Tuesday, January 29, 2013

Regulate GPS tracking of cell phones, electronic devices by law enforcement

The Dallas Morning News on Friday ran an editorial I authored on the need for legislative action to provide greater oversight and transparency regarding law enforcement's access to GPS tracking data from cell phones and other electronic devices. The column appeared behind their paywall, but I've reprinted it below the jump. 

Scott Henson: Austin, end unregulated GPS tracking by police
In an era of smartphones and near-ubiquitous GPS tracking of our cars and electronic devices, Texas statutes protecting its citizens’ privacy have failed to keep up with rapidly changing technology, allowing government access to personal location data from cellphones and other electronic devices without any judicial oversight. Those records are sealed permanently in Texas, without even aggregate data reported, as has long been required when police use old-fashioned wiretaps or trap-and-trace devices.

Mobile-phone carriers told Congress last year that law enforcement accessed their customers’ location data more than 1.3 million times in 2011. Because of outdated surveillance statutes and diminished open-records laws, Texans can’t know how often, nor for what purpose, police gather citizens’ cellphone location data. There’s no way to tell how many of those 1.3-plus million incidents occurred in Texas, nor which agencies most frequently gather location data, much less how often that sort of tracking led to arrests or indictments.

Are such data gathered by “fusion centers” or other intelligence-gathering divisions of law enforcement? Are they used to track political protesters, whether from the Occupy movement or at anti-abortion rallies? Have they ever been misused in ways that resulted in disciplinary actions against officers? Under current statutes, there’s no way to know.

Privacy advocates are asking the Legislature to consider a bill requiring a warrant for law enforcement to access cellphone-location data, with exceptions for emergencies and when the owner of an electronic device reports it stolen. It would also eventually unseal information about law enforcement’s use of those records after the investigation is complete, making such transactions subject to Texas open-records laws. It would require aggregate reporting about GPS tracking comparable to what’s required for old-fashioned (and now rarely used) wiretaps and trap-and-trace devices, giving the public a window onto how frequently law enforcement tracks them.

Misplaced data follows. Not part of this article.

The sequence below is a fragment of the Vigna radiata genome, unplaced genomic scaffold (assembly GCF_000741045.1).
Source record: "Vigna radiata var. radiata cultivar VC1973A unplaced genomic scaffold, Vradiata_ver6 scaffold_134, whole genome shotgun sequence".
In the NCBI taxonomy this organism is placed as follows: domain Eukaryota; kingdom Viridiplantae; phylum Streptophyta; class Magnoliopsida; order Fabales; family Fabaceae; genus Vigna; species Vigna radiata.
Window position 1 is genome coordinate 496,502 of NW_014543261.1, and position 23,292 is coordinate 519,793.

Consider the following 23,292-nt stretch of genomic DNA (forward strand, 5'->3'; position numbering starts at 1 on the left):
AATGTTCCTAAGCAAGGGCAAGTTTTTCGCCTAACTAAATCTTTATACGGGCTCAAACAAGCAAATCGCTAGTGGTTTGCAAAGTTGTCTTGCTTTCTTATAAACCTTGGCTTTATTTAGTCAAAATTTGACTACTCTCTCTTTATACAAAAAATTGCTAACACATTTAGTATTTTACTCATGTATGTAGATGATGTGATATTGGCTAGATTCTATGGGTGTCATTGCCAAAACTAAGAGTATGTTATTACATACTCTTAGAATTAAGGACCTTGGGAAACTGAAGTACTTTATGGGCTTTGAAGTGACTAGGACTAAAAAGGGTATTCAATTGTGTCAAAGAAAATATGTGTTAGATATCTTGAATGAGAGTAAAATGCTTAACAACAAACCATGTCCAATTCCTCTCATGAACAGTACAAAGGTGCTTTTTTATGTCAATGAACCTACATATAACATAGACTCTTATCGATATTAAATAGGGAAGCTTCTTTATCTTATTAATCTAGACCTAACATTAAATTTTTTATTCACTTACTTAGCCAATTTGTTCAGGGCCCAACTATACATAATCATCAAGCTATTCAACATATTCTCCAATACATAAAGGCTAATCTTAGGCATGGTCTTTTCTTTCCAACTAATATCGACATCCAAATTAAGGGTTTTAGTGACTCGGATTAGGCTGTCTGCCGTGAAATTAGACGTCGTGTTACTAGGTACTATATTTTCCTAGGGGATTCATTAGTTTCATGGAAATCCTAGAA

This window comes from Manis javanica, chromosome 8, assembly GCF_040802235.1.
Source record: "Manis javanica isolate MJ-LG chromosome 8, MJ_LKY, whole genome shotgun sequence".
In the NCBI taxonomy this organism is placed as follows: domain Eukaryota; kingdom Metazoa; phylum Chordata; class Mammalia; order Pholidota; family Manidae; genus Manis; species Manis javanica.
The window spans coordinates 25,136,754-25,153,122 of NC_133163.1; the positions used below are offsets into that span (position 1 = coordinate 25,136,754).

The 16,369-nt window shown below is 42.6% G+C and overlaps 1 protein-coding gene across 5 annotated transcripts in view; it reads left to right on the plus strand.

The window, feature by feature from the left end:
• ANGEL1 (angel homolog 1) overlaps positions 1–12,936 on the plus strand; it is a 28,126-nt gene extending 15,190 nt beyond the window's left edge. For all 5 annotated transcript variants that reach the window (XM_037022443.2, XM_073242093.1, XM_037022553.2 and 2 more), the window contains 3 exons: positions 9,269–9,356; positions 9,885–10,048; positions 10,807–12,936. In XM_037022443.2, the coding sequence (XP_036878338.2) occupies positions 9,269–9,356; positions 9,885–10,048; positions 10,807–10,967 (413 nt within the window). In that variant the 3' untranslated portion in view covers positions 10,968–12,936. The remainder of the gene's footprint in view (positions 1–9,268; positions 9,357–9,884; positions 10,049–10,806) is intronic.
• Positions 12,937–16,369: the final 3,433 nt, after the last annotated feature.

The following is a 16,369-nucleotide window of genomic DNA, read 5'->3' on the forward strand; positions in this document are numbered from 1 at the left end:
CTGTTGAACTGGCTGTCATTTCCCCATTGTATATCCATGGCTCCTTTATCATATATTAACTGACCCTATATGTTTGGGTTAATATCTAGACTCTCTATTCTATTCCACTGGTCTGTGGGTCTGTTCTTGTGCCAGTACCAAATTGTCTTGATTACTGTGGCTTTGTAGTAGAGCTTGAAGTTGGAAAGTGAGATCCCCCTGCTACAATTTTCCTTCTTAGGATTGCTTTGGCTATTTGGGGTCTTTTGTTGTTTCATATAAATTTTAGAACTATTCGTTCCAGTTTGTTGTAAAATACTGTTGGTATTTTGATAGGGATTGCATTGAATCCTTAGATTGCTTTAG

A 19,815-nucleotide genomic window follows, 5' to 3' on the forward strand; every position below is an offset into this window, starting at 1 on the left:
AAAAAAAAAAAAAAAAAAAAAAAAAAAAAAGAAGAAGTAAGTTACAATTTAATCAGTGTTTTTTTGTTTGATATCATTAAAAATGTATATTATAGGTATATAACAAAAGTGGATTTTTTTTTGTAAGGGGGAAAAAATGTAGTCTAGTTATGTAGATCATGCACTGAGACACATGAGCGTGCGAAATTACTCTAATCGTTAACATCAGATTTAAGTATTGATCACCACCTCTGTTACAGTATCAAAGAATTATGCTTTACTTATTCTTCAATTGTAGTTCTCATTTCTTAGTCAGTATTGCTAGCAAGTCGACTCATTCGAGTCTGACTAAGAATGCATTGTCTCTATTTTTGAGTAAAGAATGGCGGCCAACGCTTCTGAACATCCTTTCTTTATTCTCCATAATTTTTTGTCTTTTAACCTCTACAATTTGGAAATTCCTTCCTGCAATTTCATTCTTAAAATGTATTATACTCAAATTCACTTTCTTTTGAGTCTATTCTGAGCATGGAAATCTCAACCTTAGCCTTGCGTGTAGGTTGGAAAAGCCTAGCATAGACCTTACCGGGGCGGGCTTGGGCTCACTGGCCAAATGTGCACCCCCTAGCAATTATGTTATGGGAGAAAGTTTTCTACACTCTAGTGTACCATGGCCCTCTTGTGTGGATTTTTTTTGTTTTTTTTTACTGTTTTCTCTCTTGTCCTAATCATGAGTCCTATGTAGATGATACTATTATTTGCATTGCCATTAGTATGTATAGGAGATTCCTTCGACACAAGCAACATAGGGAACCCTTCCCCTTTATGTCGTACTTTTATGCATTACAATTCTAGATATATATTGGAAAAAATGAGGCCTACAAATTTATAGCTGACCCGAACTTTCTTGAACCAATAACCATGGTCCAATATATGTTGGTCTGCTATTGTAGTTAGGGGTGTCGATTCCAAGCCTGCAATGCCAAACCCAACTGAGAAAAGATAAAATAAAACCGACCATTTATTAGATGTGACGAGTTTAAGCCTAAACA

What little we do know about cases in which location data is gathered raises questions about whether it has been used too broadly. Federal Magistrate Judge Stephen Smith in Houston has written: “Asked to furnish … cases brought against individuals who had been subject to warrantless cellphone tracking since 2001, the Department of Justice identified … about 38 cases a year. Given that the federal government obtains tens of thousands of these orders every year, this data suggests that the government is spending more time chasing the innocent than the black sheep and ne’er-do-wells.”

How state and local jurisdictions in Texas use such data probably varies widely. For the most part, such decisions are made in a murky realm beyond judicial or public oversight that lends itself at a minimum to the appearance of overuse and, potentially, abuse.

Courts have typically been slow to extend constitutional protections to new technologies. The telephone was invented in the 1870s but the Supreme Court did not require a warrant to wiretap a telephone conversation until 1967. There’s no reason to wait that long to install protections for location data emanating from our personal electronic devices.

When the Supreme Court said in U.S. vs. Jones (2012) that placing a physical tracking device on a personal vehicle was a search, Texas law already required a court order, though not a full-blown search warrant, for police to use that tactic. But if police want to request your physical location data over, say, the last six months from your cellphone provider, they need only issue a subpoena. No judge need ever know about it unless they later decide to submit the location data as evidence (which, from the numbers Judge Smith presented from the federal system, doesn’t seem to happen all that often).

These are simple, logical updates to Texas’ criminal law that the Legislature could enact during the 83rd session, without waiting for Congress or the Supreme Court to finally get to the problem many years down the line. Why wait? Texas should act to protect public privacy now and place reasonable limits on location tracking by law enforcement.

1 comment:

Lee said...

Far better to die in the land of the free than to live in the Soviet Union, China or Iran!!